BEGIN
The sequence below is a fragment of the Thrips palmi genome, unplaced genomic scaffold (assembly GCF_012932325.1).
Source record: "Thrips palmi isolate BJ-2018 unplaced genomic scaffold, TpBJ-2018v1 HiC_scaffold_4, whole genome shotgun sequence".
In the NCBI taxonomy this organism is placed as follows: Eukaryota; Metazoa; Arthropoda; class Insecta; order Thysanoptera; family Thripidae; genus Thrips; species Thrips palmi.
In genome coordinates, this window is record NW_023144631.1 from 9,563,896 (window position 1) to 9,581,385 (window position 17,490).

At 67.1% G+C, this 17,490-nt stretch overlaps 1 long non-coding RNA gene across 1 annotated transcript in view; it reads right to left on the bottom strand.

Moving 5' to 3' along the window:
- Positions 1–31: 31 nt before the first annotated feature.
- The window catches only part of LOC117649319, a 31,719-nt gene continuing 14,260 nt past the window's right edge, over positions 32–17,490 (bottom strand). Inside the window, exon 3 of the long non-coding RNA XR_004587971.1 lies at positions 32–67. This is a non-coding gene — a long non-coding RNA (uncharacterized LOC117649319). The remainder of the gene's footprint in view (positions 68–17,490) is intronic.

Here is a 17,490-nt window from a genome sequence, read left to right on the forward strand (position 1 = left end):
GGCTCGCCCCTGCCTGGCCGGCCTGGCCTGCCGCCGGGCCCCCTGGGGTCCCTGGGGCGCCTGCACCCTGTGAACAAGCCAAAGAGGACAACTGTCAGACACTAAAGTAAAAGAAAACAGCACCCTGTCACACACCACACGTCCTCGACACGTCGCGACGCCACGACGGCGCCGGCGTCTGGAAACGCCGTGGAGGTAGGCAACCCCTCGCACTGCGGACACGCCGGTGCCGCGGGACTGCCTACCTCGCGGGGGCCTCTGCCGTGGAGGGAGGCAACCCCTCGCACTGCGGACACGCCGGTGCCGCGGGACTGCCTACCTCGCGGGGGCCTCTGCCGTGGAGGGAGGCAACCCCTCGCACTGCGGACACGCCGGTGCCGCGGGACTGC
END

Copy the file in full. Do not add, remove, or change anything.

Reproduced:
The sequence below is a fragment of the Thrips palmi genome, unplaced genomic scaffold (assembly GCF_012932325.1).
Source record: "Thrips palmi isolate BJ-2018 unplaced genomic scaffold, TpBJ-2018v1 HiC_scaffold_4, whole genome shotgun sequence".
In the NCBI taxonomy this organism is placed as follows: Eukaryota; Metazoa; Arthropoda; class Insecta; order Thysanoptera; family Thripidae; genus Thrips; species Thrips palmi.
In genome coordinates, this window is record NW_023144631.1 from 9,563,896 (window position 1) to 9,581,385 (window position 17,490).

At 67.1% G+C, this 17,490-nt stretch overlaps 1 long non-coding RNA gene across 1 annotated transcript in view; it reads right to left on the bottom strand.

Moving 5' to 3' along the window:
- Positions 1–31: 31 nt before the first annotated feature.
- The window catches only part of LOC117649319, a 31,719-nt gene continuing 14,260 nt past the window's right edge, over positions 32–17,490 (bottom strand). Inside the window, exon 3 of the long non-coding RNA XR_004587971.1 lies at positions 32–67. This is a non-coding gene — a long non-coding RNA (uncharacterized LOC117649319). The remainder of the gene's footprint in view (positions 68–17,490) is intronic.

Here is a 17,490-nt window from a genome sequence, read left to right on the forward strand (position 1 = left end):
GGCTCGCCCCTGCCTGGCCGGCCTGGCCTGCCGCCGGGCCCCCTGGGGTCCCTGGGGCGCCTGCACCCTGTGAACAAGCCAAAGAGGACAACTGTCAGACACTAAAGTAAAAGAAAACAGCACCCTGTCACACACCACACGTCCTCGACACGTCGCGACGCCACGACGGCGCCGGCGTCTGGAAACGCCGTGGAGGTAGGCAACCCCTCGCACTGCGGACACGCCGGTGCCGCGGGACTGCCTACCTCGCGGGGGCCTCTGCCGTGGAGGGAGGCAACCCCTCGCACTGCGGACACGCCGGTGCCGCGGGACTGCCTACCTCGCGGGGGCCTCTGCCGTGGAGGGAGGCAACCCCTCGCACTGCGGACACGCCGGTGCCGCGGGACTGC